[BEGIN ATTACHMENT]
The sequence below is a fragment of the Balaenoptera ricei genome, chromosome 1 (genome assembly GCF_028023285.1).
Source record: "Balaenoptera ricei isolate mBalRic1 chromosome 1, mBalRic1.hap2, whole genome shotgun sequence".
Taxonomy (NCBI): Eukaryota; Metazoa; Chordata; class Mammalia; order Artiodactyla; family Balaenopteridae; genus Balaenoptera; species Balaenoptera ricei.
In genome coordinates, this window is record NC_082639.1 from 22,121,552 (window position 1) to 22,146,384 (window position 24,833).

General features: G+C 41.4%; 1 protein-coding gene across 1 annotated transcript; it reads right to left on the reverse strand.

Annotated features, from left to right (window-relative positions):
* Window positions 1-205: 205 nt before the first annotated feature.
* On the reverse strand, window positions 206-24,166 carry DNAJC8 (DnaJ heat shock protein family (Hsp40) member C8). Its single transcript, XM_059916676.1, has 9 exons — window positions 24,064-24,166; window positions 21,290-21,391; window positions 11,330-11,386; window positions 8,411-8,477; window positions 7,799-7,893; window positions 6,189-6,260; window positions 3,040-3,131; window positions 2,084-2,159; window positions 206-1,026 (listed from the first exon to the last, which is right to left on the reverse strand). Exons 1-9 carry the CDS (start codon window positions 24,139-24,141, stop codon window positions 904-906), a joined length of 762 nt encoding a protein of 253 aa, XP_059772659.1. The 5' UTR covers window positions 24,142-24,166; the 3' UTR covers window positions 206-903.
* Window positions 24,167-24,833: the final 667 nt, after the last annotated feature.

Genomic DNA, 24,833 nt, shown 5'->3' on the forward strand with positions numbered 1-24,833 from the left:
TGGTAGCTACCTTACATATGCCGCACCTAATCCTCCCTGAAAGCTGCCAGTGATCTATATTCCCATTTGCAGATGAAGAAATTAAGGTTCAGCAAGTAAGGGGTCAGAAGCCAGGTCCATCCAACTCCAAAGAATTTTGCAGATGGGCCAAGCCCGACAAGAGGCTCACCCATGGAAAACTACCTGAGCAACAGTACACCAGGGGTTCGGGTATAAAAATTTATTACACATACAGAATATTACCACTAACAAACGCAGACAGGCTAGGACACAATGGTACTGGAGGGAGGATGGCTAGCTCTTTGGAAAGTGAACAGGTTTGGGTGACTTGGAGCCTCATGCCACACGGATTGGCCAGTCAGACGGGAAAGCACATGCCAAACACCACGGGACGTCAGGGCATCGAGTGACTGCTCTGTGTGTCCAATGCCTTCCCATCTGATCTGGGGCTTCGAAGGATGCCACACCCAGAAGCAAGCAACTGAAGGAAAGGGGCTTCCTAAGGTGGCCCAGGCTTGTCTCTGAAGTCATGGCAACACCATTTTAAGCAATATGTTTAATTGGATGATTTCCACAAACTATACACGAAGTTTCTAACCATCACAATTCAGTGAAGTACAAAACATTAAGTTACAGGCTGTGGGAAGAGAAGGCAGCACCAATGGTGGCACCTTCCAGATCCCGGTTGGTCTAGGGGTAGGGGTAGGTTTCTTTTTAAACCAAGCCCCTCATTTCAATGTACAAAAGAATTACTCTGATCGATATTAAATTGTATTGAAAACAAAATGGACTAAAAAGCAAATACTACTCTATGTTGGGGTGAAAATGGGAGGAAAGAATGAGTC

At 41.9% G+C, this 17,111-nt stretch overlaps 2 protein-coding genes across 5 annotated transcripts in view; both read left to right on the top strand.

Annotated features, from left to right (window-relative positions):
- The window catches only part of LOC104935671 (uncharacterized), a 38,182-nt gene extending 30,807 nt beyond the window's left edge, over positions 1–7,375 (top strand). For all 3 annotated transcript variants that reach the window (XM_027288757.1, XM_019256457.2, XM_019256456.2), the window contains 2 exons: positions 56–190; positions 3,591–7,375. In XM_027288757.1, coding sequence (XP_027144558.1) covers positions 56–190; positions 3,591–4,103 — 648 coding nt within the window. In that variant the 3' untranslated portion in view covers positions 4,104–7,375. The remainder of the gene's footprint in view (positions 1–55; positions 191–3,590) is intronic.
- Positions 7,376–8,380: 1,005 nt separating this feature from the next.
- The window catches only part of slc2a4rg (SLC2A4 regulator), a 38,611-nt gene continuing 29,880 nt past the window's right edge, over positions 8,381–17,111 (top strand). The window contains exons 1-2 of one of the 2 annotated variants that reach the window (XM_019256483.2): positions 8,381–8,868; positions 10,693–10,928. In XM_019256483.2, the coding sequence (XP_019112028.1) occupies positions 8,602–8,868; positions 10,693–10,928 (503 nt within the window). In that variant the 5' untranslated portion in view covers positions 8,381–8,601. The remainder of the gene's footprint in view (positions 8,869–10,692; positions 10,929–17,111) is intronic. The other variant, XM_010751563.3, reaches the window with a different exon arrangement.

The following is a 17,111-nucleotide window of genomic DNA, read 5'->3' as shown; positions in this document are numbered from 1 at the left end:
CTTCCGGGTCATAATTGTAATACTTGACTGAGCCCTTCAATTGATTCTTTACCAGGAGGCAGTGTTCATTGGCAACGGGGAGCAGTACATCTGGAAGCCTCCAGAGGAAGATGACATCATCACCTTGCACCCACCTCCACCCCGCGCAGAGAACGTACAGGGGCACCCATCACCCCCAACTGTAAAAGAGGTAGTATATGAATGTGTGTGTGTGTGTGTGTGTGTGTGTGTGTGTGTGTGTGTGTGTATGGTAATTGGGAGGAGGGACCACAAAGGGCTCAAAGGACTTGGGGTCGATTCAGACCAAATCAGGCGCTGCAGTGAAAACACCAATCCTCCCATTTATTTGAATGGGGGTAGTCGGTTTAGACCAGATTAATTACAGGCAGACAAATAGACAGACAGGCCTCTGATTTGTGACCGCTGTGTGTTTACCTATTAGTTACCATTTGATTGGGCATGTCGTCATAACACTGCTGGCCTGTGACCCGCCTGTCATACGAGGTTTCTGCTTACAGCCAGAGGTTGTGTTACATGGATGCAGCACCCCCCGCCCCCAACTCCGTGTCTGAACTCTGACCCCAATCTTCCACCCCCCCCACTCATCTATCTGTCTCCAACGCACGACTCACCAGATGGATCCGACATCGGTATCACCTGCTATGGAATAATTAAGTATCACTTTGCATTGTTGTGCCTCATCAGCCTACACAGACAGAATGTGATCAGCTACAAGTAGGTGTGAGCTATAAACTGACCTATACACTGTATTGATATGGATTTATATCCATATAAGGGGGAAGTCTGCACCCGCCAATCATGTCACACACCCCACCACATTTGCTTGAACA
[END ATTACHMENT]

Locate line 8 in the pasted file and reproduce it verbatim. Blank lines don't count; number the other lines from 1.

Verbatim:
* On the reverse strand, window positions 206-24,166 carry DNAJC8 (DnaJ heat shock protein family (Hsp40) member C8). Its single transcript, XM_059916676.1, has 9 exons — window positions 24,064-24,166; window positions 21,290-21,391; window positions 11,330-11,386; window positions 8,411-8,477; window positions 7,799-7,893; window positions 6,189-6,260; window positions 3,040-3,131; window positions 2,084-2,159; window positions 206-1,026 (listed from the first exon to the last, which is right to left on the reverse strand). Exons 1-9 carry the CDS (start codon window positions 24,139-24,141, stop codon window positions 904-906), a joined length of 762 nt encoding a protein of 253 aa, XP_059772659.1. The 5' UTR covers window positions 24,142-24,166; the 3' UTR covers window positions 206-903.